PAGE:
THE vast majority of small companies in Scotland are in denial about the environment, with more than 90-per cent believing that nothing they do could ever create waste or cause pollution - despite many admitting to potentially damaging practices.

A survey for the Scottish Environment Protection Agency (Sepa) of 1300 small businesses found that only 7-per cent thought their activities could damage the environment.

But when the companies were reminded of potentially harmful practices, such as storing waste, burning energy or using chemicals, nearly half admitted participating.

Dr Richard Dixon, director of environmental group WWF Scotland, said: "It is shocking to find such a basic ignorance from businesses about their own impact on the environment."

The survey, carried out for Sepa's small business website netregs. co. uk, also found only 14-per cent of businesses could name any environmental legislation, and just 13-per cent were involved in a business forum that discussed environmental issues.

The survey concluded that "many smaller business have a poor understanding of the effects of their activities on the environment and are failing to take practical measures to reduce their impact".

But Sepa took some comfort from the fact that Scottish businesses weren't as bad as those in England and Wales.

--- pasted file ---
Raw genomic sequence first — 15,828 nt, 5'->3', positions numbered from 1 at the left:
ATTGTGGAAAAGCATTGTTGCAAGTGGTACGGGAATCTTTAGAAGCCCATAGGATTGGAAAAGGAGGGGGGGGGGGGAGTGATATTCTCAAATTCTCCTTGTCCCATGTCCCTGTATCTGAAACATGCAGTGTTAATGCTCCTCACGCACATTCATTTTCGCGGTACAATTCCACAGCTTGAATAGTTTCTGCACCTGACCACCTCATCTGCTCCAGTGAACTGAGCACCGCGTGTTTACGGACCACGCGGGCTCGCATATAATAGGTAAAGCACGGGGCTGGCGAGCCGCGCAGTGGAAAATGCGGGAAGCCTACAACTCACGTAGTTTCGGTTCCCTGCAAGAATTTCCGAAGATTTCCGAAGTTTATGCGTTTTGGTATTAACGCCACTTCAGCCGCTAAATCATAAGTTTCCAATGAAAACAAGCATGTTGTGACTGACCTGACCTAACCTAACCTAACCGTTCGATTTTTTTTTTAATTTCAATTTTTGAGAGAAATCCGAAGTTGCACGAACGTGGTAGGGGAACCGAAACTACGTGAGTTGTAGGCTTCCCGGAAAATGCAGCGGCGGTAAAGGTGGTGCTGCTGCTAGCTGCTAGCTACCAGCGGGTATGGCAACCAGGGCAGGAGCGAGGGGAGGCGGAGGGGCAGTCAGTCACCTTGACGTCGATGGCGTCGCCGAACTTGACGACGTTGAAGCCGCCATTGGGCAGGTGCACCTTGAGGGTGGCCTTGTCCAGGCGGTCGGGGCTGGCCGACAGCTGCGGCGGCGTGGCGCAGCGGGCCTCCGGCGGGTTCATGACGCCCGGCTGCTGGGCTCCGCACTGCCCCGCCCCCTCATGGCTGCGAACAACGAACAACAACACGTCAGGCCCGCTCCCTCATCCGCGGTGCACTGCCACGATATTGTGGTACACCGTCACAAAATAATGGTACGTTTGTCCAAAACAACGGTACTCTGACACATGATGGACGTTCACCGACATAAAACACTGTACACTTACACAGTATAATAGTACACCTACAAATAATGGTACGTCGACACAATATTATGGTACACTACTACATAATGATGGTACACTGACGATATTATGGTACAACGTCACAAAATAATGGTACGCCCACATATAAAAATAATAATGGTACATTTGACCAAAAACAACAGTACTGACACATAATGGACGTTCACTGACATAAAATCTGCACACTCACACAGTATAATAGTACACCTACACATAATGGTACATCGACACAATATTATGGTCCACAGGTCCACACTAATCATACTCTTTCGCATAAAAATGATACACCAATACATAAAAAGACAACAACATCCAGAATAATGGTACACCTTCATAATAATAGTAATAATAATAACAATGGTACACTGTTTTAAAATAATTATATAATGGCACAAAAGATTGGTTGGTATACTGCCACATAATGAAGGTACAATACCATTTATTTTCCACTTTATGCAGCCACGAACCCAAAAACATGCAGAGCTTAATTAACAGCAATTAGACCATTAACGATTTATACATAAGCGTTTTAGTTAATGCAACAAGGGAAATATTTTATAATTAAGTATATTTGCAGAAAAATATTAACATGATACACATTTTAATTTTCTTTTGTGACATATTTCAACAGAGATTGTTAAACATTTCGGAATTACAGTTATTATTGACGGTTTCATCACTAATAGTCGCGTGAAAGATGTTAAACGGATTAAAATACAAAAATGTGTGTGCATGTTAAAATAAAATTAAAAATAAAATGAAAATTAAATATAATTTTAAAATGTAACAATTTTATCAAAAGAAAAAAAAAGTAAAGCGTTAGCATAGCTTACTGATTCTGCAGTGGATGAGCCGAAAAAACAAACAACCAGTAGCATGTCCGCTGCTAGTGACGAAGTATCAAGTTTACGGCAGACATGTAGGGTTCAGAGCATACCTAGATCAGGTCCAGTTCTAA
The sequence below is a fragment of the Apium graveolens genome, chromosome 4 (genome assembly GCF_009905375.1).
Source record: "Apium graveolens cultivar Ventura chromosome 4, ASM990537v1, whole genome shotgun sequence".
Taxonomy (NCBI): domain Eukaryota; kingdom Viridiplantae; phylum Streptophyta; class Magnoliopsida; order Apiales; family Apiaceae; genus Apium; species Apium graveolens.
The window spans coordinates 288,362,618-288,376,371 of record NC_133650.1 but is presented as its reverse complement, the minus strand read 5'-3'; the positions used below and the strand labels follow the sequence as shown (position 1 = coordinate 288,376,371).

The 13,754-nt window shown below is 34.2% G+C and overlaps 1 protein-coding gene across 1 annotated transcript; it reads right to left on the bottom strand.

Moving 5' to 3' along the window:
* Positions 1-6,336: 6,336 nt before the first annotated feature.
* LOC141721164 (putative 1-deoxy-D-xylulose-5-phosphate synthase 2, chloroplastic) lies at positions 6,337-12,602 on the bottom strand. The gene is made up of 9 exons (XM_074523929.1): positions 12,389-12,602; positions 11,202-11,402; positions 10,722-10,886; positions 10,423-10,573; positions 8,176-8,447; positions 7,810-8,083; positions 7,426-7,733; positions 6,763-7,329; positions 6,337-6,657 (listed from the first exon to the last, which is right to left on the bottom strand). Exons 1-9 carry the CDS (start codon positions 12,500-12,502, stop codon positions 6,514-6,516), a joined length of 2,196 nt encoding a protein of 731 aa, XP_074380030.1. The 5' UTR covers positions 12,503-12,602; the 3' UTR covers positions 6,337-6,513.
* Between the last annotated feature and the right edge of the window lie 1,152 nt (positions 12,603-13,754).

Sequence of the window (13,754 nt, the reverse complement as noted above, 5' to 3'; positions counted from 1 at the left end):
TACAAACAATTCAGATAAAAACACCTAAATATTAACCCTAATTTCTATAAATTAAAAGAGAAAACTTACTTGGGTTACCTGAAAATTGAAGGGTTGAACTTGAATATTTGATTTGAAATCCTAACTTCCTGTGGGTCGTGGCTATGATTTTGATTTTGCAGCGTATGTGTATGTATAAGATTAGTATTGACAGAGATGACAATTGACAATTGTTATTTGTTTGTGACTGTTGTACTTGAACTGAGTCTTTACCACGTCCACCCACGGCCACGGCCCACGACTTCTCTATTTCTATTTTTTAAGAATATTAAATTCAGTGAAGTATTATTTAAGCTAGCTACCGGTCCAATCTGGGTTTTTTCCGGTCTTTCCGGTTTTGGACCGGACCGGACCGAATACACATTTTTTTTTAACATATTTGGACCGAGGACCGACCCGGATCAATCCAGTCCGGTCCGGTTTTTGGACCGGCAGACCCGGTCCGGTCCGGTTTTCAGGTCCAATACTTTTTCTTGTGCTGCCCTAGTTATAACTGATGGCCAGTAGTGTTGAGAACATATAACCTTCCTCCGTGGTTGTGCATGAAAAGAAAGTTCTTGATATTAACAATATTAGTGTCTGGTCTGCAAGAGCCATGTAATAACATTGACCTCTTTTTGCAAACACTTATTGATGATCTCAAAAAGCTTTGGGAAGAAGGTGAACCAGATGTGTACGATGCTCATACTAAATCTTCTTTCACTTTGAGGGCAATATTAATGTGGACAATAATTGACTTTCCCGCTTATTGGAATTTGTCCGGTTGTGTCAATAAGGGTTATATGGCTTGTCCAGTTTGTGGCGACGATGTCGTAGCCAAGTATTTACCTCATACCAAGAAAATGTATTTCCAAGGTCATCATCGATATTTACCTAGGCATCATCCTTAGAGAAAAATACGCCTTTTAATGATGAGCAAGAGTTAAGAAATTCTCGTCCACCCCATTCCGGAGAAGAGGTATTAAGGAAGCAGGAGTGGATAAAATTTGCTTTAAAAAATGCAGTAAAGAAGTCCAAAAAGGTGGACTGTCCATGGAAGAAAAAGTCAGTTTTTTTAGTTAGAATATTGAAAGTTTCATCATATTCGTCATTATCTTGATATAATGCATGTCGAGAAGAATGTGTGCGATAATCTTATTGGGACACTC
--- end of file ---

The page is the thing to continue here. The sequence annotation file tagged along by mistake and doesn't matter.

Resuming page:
More than a third of Scottish businesses claimed to have an environmental policy, 10-per cent more than the UK average.

And some 42-per cent of Scottish businesses said they had taken practical measures to reduce environmental damage, against 31-per cent throughout the UK. The most common action was waste recycling, followed by energy efficiency and reduction of water use.

Sepa's chief executive, Campbell Gemmell, said that netregs. co. uk had been set up to help small businesses become more environmentally aware.

"It's important for small businesses to take steps to lessen their environmental impact, not least to avoid unnecessary expense and fines. But what most don't realise is that 'going green' can also improve their profit margins through measures such as using resources more efficiently, " he said.

The Confederation of British Industry (CBI) in Scotland said the business community was willing to accept its environmental responsibilities, but there were problems.

Alan Mitchell, assistant director of CBI Scotland, said:

"This shows that it's a hugely complex issue and companies need a lot of guidance and advice."